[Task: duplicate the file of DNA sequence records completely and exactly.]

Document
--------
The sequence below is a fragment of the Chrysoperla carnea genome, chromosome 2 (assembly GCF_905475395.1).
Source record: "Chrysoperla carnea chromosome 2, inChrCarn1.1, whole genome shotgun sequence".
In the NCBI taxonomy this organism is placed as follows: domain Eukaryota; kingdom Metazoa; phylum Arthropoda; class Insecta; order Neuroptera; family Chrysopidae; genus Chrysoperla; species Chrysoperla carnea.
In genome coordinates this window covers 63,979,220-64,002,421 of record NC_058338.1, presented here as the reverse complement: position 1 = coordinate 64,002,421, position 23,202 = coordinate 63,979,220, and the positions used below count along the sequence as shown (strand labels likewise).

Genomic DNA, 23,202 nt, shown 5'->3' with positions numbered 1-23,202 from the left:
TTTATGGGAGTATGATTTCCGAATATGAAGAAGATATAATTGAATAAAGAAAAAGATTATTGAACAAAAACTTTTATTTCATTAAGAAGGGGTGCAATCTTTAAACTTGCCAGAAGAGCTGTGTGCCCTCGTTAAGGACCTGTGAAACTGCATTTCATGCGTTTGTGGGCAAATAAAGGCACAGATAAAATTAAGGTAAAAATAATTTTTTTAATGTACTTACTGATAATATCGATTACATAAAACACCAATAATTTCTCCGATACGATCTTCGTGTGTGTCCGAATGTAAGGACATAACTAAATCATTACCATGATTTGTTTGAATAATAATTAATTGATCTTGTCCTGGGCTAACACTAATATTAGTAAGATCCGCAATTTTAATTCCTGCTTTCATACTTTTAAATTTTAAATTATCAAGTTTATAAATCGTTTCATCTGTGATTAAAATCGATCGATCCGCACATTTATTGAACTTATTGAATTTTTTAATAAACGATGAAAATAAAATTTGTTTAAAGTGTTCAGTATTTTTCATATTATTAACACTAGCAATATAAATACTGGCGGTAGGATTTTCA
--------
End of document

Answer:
The sequence below is a fragment of the Chrysoperla carnea genome, chromosome 2 (assembly GCF_905475395.1).
Source record: "Chrysoperla carnea chromosome 2, inChrCarn1.1, whole genome shotgun sequence".
In the NCBI taxonomy this organism is placed as follows: domain Eukaryota; kingdom Metazoa; phylum Arthropoda; class Insecta; order Neuroptera; family Chrysopidae; genus Chrysoperla; species Chrysoperla carnea.
In genome coordinates this window covers 63,979,220-64,002,421 of record NC_058338.1, presented here as the reverse complement: position 1 = coordinate 64,002,421, position 23,202 = coordinate 63,979,220, and the positions used below count along the sequence as shown (strand labels likewise).

Genomic DNA, 23,202 nt, shown 5'->3' with positions numbered 1-23,202 from the left:
TTTATGGGAGTATGATTTCCGAATATGAAGAAGATATAATTGAATAAAGAAAAAGATTATTGAACAAAAACTTTTATTTCATTAAGAAGGGGTGCAATCTTTAAACTTGCCAGAAGAGCTGTGTGCCCTCGTTAAGGACCTGTGAAACTGCATTTCATGCGTTTGTGGGCAAATAAAGGCACAGATAAAATTAAGGTAAAAATAATTTTTTTAATGTACTTACTGATAATATCGATTACATAAAACACCAATAATTTCTCCGATACGATCTTCGTGTGTGTCCGAATGTAAGGACATAACTAAATCATTACCATGATTTGTTTGAATAATAATTAATTGATCTTGTCCTGGGCTAACACTAATATTAGTAAGATCCGCAATTTTAATTCCTGCTTTCATACTTTTAAATTTTAAATTATCAAGTTTATAAATCGTTTCATCTGTGATTAAAATCGATCGATCCGCACATTTATTGAACTTATTGAATTTTTTAATAAACGATGAAAATAAAATTTGTTTAAAGTGTTCAGTATTTTTCATATTATTAACACTAGCAATATAAATACTGGCGGTAGGATTTTCA